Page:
The Inside (and Outside) Scoop on Grout

Learn more about the process of grouting as a low-cost alternative to pipeline and manhole rehabilitation and to stop leaky joints.
The Inside (and Outside) Scoop on Grout

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Grout is probably the oldest material used to seal pipe joints. While grout serves a simple purpose, the variety and diversity of these crack-sealing materials address a number of soil, moisture and pipe material challenges.

Collections and distribution systems all have joints, and every joint is a potential leak site. Leaks in unpressurized pipes can be inside to outside or outside to inside. Both kinds are bad. Inside-out leaks deliver wastewater to the area around the pipe through the failed joints. This liquid can then flow through the pipeline's trench and contaminate the groundwater, emerge onto the surface or flow into surface waters.

Outside-in leaks can allow flow into the pipe at a bad joint. These leaks deliver far more water to the wastewater treatment plant than was purposefully flushed down the toilet/sink, etc. This drives up treatment costs and may force the plant owner to accommodate and treat all of the needless flow.

Leaky joints can be resealed from the inside or the outside. Using grout for filling cracks at pipe joints is a common practice; after a successful grout repair, the majority of the grout material will be found immediately outside the joint.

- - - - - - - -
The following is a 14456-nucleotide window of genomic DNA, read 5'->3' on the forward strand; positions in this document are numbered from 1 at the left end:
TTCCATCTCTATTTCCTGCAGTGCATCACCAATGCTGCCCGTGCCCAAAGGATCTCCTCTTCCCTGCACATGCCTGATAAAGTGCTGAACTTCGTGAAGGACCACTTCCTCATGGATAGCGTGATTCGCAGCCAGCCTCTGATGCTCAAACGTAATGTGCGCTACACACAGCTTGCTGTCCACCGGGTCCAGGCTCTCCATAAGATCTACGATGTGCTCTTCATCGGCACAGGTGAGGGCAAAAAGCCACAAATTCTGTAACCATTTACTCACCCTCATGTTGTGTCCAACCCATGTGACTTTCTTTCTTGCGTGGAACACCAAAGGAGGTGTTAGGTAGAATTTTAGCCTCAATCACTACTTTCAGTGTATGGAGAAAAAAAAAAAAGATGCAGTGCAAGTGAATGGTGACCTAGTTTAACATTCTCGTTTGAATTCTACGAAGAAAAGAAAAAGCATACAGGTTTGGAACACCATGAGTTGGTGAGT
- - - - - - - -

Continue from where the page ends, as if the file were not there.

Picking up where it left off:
Cement vs. chemical
Specialty grouts have been formulated for a variety of pipe materials and soil properties. Avanti International, a Texas-based grout manufacturer, has developed grouts from two significantly different groups of parent materials.

The view from inside a grout truck where an operator from National Power Rodding inspects a mainline with a CCTV camera

These crack-filling grouts are classified into two broad groups: cement grout and chemical grout. Both deliver tiny particles suspended in a fluid carrier to the leak site.

Grout can be forced through the failed joint into the voids in the surrounding aggregate or the soil matrix. The degree of grout penetration into the surrounding soil is related to the solid particles’ size and the grout’s ability to remain in its slurry form under extreme pressure so that the material can be delivered where it will be most effective.

Cement grout’s solid particles are made from finely ground Portland cement. Chemical grout’s solid particles are made from specifically formulated chemicals. Through the fluid’s curing process, the Portland cement or chemicals harden in place, forming the leak-stopping seal. In either case, the grout congeals, filling all of the voids, cracks, fissures and pore space. This prevents further liquid movement. No voids means no leakage.

While joints can be grouted from the outside, finding pipe joints under pavement and backfill is not practical. Sealing manholes from the outside, however, is more easily accomplished since every manhole can be located on the surface. The process is much the same except the manhole is in a vertical orientation. For leak sealing, the process starts at the bottom and works toward the surface.

In addition to joints in straight pipe runs and at manholes, lateral connections — made at the time of initial installation or later due to growth demands — can also create leak sites. Grouting is a viable sealing process for these locations as well.

Several manufacturers offer a variety of grouts for these purposes. Some also offer the training necessary to locate, prepare and repair the various types of joints encountered.


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